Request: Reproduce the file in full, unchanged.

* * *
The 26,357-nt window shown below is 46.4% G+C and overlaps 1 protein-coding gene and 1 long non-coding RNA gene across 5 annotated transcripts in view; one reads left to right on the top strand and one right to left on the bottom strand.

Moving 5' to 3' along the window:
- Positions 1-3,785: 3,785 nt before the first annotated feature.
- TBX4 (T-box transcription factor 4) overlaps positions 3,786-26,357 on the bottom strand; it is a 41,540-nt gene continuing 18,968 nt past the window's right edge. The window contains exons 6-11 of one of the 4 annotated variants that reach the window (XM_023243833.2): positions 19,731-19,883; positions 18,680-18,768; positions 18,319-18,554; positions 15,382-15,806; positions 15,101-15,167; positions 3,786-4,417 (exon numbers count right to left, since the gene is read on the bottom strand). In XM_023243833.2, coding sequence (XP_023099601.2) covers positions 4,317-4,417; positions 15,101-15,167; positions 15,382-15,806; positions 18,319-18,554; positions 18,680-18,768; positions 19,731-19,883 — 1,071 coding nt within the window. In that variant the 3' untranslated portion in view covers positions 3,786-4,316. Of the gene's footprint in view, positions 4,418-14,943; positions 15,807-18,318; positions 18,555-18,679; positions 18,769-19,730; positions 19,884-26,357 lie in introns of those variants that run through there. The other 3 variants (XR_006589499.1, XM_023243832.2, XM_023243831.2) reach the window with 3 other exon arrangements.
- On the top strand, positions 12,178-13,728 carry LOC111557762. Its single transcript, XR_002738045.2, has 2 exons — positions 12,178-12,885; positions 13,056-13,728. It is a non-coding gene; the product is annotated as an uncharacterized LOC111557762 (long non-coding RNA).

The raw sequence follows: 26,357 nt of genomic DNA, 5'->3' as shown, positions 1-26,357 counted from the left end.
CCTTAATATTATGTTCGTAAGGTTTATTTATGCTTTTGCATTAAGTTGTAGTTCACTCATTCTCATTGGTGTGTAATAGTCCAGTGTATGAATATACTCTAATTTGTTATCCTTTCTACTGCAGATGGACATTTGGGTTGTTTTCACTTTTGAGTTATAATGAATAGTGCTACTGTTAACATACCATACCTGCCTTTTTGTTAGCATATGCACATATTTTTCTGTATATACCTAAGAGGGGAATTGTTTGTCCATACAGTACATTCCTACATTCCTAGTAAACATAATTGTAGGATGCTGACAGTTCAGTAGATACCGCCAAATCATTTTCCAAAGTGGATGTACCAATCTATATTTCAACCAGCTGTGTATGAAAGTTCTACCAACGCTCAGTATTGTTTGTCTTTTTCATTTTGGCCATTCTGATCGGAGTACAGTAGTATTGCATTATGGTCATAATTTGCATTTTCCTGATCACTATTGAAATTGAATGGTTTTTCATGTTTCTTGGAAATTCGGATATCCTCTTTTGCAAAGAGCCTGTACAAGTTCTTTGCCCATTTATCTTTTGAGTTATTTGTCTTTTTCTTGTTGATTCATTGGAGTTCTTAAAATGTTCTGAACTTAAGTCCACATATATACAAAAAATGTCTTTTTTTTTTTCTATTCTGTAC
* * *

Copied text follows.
The 26,357-nt window shown below is 46.4% G+C and overlaps 1 protein-coding gene and 1 long non-coding RNA gene across 5 annotated transcripts in view; one reads left to right on the top strand and one right to left on the bottom strand.

Moving 5' to 3' along the window:
- Positions 1-3,785: 3,785 nt before the first annotated feature.
- TBX4 (T-box transcription factor 4) overlaps positions 3,786-26,357 on the bottom strand; it is a 41,540-nt gene continuing 18,968 nt past the window's right edge. The window contains exons 6-11 of one of the 4 annotated variants that reach the window (XM_023243833.2): positions 19,731-19,883; positions 18,680-18,768; positions 18,319-18,554; positions 15,382-15,806; positions 15,101-15,167; positions 3,786-4,417 (exon numbers count right to left, since the gene is read on the bottom strand). In XM_023243833.2, coding sequence (XP_023099601.2) covers positions 4,317-4,417; positions 15,101-15,167; positions 15,382-15,806; positions 18,319-18,554; positions 18,680-18,768; positions 19,731-19,883 — 1,071 coding nt within the window. In that variant the 3' untranslated portion in view covers positions 3,786-4,316. Of the gene's footprint in view, positions 4,418-14,943; positions 15,807-18,318; positions 18,555-18,679; positions 18,769-19,730; positions 19,884-26,357 lie in introns of those variants that run through there. The other 3 variants (XR_006589499.1, XM_023243832.2, XM_023243831.2) reach the window with 3 other exon arrangements.
- On the top strand, positions 12,178-13,728 carry LOC111557762. Its single transcript, XR_002738045.2, has 2 exons — positions 12,178-12,885; positions 13,056-13,728. It is a non-coding gene; the product is annotated as an uncharacterized LOC111557762 (long non-coding RNA).

The raw sequence follows: 26,357 nt of genomic DNA, 5'->3' as shown, positions 1-26,357 counted from the left end.
CCTTAATATTATGTTCGTAAGGTTTATTTATGCTTTTGCATTAAGTTGTAGTTCACTCATTCTCATTGGTGTGTAATAGTCCAGTGTATGAATATACTCTAATTTGTTATCCTTTCTACTGCAGATGGACATTTGGGTTGTTTTCACTTTTGAGTTATAATGAATAGTGCTACTGTTAACATACCATACCTGCCTTTTTGTTAGCATATGCACATATTTTTCTGTATATACCTAAGAGGGGAATTGTTTGTCCATACAGTACATTCCTACATTCCTAGTAAACATAATTGTAGGATGCTGACAGTTCAGTAGATACCGCCAAATCATTTTCCAAAGTGGATGTACCAATCTATATTTCAACCAGCTGTGTATGAAAGTTCTACCAACGCTCAGTATTGTTTGTCTTTTTCATTTTGGCCATTCTGATCGGAGTACAGTAGTATTGCATTATGGTCATAATTTGCATTTTCCTGATCACTATTGAAATTGAATGGTTTTTCATGTTTCTTGGAAATTCGGATATCCTCTTTTGCAAAGAGCCTGTACAAGTTCTTTGCCCATTTATCTTTTGAGTTATTTGTCTTTTTCTTGTTGATTCATTGGAGTTCTTAAAATGTTCTGAACTTAAGTCCACATATATACAAAAAATGTCTTTTTTTTTTTCTATTCTGTAC